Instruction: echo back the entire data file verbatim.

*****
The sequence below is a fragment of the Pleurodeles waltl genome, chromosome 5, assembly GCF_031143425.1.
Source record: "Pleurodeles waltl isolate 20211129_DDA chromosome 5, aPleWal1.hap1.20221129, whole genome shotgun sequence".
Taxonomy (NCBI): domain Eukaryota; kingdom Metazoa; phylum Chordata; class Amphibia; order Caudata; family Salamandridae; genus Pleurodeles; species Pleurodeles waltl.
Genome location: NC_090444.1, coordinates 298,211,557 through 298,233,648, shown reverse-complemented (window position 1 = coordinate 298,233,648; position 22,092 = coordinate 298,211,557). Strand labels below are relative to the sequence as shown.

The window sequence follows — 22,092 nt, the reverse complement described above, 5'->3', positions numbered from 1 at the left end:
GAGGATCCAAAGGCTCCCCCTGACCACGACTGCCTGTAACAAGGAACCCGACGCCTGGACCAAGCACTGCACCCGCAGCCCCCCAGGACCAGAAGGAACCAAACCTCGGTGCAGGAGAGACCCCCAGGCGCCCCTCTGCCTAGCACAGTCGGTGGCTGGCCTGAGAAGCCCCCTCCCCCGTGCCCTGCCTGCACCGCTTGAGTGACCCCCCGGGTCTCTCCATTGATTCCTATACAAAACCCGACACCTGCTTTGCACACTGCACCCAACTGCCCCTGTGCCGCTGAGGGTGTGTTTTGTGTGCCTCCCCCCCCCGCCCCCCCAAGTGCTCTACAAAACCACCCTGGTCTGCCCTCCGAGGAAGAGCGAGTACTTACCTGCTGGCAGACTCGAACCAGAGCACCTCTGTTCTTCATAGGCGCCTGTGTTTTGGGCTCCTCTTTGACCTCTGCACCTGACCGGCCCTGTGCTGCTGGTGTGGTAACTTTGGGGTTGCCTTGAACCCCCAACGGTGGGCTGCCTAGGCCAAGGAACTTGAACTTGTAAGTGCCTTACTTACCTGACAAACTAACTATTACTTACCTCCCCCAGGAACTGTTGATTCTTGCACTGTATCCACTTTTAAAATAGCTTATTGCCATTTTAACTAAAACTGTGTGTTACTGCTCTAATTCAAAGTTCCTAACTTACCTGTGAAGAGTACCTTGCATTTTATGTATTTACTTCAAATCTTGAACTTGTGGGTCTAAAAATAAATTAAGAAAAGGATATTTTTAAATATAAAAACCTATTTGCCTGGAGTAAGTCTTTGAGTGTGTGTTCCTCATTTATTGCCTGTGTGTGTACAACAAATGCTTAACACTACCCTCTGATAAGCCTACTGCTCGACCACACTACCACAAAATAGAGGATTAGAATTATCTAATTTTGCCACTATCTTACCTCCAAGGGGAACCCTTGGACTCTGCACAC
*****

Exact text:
The sequence below is a fragment of the Pleurodeles waltl genome, chromosome 5, assembly GCF_031143425.1.
Source record: "Pleurodeles waltl isolate 20211129_DDA chromosome 5, aPleWal1.hap1.20221129, whole genome shotgun sequence".
Taxonomy (NCBI): domain Eukaryota; kingdom Metazoa; phylum Chordata; class Amphibia; order Caudata; family Salamandridae; genus Pleurodeles; species Pleurodeles waltl.
Genome location: NC_090444.1, coordinates 298,211,557 through 298,233,648, shown reverse-complemented (window position 1 = coordinate 298,233,648; position 22,092 = coordinate 298,211,557). Strand labels below are relative to the sequence as shown.

The window sequence follows — 22,092 nt, the reverse complement described above, 5'->3', positions numbered from 1 at the left end:
GAGGATCCAAAGGCTCCCCCTGACCACGACTGCCTGTAACAAGGAACCCGACGCCTGGACCAAGCACTGCACCCGCAGCCCCCCAGGACCAGAAGGAACCAAACCTCGGTGCAGGAGAGACCCCCAGGCGCCCCTCTGCCTAGCACAGTCGGTGGCTGGCCTGAGAAGCCCCCTCCCCCGTGCCCTGCCTGCACCGCTTGAGTGACCCCCCGGGTCTCTCCATTGATTCCTATACAAAACCCGACACCTGCTTTGCACACTGCACCCAACTGCCCCTGTGCCGCTGAGGGTGTGTTTTGTGTGCCTCCCCCCCCCGCCCCCCCAAGTGCTCTACAAAACCACCCTGGTCTGCCCTCCGAGGAAGAGCGAGTACTTACCTGCTGGCAGACTCGAACCAGAGCACCTCTGTTCTTCATAGGCGCCTGTGTTTTGGGCTCCTCTTTGACCTCTGCACCTGACCGGCCCTGTGCTGCTGGTGTGGTAACTTTGGGGTTGCCTTGAACCCCCAACGGTGGGCTGCCTAGGCCAAGGAACTTGAACTTGTAAGTGCCTTACTTACCTGACAAACTAACTATTACTTACCTCCCCCAGGAACTGTTGATTCTTGCACTGTATCCACTTTTAAAATAGCTTATTGCCATTTTAACTAAAACTGTGTGTTACTGCTCTAATTCAAAGTTCCTAACTTACCTGTGAAGAGTACCTTGCATTTTATGTATTTACTTCAAATCTTGAACTTGTGGGTCTAAAAATAAATTAAGAAAAGGATATTTTTAAATATAAAAACCTATTTGCCTGGAGTAAGTCTTTGAGTGTGTGTTCCTCATTTATTGCCTGTGTGTGTACAACAAATGCTTAACACTACCCTCTGATAAGCCTACTGCTCGACCACACTACCACAAAATAGAGGATTAGAATTATCTAATTTTGCCACTATCTTACCTCCAAGGGGAACCCTTGGACTCTGCACAC